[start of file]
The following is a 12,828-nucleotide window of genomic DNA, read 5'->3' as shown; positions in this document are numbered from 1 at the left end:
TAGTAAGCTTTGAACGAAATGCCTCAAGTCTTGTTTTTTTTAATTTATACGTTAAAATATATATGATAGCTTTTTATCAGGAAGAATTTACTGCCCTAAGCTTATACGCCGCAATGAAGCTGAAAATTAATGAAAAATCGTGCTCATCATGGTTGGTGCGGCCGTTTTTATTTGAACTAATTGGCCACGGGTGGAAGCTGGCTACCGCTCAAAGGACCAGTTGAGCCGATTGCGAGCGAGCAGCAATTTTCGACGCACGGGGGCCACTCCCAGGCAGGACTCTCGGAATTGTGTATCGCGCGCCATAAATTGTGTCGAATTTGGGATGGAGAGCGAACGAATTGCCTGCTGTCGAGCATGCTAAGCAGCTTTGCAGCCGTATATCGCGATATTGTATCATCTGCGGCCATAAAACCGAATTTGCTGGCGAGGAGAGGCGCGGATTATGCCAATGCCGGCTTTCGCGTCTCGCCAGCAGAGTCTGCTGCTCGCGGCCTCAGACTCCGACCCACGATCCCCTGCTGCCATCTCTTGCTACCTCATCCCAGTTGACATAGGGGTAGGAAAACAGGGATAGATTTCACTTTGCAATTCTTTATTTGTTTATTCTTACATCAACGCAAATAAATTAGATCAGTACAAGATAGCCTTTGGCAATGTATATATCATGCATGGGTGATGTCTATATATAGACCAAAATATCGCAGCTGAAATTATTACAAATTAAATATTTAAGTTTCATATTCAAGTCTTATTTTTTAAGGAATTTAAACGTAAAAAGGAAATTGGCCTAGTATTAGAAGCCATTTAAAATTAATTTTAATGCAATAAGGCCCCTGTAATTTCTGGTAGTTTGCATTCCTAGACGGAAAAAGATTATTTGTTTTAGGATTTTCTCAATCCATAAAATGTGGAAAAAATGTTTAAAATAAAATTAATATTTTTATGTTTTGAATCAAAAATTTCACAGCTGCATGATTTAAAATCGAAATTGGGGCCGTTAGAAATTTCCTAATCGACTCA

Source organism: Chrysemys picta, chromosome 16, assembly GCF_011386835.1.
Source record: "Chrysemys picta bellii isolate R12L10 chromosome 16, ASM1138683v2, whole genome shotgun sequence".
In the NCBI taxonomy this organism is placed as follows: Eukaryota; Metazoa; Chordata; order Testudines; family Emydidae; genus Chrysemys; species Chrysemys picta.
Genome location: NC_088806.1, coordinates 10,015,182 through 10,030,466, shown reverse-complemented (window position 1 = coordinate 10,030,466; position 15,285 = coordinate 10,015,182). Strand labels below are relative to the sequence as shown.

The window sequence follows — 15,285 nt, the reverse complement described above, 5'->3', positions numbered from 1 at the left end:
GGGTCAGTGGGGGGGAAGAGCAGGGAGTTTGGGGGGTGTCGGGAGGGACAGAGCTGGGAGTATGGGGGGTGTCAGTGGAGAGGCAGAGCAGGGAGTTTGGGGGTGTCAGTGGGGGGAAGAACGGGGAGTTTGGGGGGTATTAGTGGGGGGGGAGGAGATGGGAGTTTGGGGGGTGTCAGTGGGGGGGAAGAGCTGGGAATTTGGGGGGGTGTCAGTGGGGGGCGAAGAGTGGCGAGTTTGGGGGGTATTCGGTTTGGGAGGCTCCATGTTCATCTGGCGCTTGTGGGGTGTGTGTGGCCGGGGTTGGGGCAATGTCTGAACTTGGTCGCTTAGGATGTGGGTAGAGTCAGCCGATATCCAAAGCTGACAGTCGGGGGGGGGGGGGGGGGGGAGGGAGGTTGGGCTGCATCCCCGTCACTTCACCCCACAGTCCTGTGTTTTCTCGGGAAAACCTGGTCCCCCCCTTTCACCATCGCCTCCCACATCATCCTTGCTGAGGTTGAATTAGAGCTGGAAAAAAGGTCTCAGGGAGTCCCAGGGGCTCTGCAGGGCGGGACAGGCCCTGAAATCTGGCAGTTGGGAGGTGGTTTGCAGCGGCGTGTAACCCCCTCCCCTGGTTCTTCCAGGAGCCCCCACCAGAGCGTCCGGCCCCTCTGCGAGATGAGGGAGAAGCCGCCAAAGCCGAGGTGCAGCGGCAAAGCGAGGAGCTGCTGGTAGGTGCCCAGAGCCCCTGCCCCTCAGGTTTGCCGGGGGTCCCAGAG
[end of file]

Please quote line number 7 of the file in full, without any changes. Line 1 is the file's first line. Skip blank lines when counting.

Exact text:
The window sequence follows — 15,285 nt, the reverse complement described above, 5'->3', positions numbered from 1 at the left end: